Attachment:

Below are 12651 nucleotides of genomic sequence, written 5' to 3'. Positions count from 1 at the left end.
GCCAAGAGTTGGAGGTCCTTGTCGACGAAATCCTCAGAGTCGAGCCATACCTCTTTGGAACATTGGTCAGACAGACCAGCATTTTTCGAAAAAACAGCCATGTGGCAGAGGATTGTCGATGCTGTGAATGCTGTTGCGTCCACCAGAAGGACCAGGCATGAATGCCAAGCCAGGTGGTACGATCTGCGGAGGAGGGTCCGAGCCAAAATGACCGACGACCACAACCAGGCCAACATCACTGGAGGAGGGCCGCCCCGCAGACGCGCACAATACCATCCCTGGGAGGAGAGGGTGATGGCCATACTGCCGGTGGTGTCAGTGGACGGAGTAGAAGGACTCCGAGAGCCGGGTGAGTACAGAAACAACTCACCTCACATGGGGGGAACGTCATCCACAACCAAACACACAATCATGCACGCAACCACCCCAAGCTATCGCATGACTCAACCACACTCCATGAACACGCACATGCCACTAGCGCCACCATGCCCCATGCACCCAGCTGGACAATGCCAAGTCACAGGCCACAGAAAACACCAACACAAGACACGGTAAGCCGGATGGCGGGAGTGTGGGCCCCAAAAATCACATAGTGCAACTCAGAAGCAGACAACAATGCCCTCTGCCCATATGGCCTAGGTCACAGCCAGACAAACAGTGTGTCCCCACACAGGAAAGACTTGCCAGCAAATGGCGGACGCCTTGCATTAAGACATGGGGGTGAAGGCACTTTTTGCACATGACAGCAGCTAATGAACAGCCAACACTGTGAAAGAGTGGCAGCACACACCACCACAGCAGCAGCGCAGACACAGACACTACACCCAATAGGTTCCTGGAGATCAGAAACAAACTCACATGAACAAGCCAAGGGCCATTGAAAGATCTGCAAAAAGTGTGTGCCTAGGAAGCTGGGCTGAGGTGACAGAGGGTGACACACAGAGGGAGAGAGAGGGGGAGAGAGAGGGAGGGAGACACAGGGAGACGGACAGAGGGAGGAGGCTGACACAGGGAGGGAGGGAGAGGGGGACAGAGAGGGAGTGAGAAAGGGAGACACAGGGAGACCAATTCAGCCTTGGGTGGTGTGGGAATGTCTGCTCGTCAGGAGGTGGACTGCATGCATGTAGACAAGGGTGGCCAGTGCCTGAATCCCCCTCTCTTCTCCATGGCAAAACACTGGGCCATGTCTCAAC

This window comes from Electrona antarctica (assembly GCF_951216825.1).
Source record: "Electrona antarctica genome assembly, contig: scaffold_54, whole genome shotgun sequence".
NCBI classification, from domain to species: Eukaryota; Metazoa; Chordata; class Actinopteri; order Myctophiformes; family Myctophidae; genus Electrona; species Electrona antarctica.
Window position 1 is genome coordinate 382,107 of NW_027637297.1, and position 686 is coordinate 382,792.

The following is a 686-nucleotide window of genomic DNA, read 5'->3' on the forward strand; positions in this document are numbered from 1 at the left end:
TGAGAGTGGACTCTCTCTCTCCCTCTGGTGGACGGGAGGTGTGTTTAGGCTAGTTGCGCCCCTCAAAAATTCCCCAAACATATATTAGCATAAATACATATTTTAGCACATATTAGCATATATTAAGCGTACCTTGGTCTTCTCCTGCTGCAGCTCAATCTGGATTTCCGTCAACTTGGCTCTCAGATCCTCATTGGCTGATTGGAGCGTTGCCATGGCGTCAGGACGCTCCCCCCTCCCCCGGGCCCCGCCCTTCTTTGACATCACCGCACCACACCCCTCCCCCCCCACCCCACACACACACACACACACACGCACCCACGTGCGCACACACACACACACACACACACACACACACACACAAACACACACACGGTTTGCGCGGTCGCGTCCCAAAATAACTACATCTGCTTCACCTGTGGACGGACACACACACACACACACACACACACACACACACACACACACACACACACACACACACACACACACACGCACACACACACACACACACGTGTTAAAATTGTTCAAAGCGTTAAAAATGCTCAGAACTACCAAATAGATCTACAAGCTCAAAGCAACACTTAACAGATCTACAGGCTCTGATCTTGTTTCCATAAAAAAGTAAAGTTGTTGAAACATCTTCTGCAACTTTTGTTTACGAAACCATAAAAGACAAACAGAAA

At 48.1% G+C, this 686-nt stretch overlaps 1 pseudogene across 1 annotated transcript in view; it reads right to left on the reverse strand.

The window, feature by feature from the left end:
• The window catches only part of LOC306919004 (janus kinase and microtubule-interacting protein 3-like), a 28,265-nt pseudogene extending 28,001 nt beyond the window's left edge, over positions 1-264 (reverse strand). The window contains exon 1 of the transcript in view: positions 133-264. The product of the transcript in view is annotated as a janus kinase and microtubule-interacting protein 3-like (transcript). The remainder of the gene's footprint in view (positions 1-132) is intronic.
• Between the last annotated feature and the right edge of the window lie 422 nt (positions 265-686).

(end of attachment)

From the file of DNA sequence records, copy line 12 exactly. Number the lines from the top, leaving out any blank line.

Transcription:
• Between the last annotated feature and the right edge of the window lie 422 nt (positions 265-686).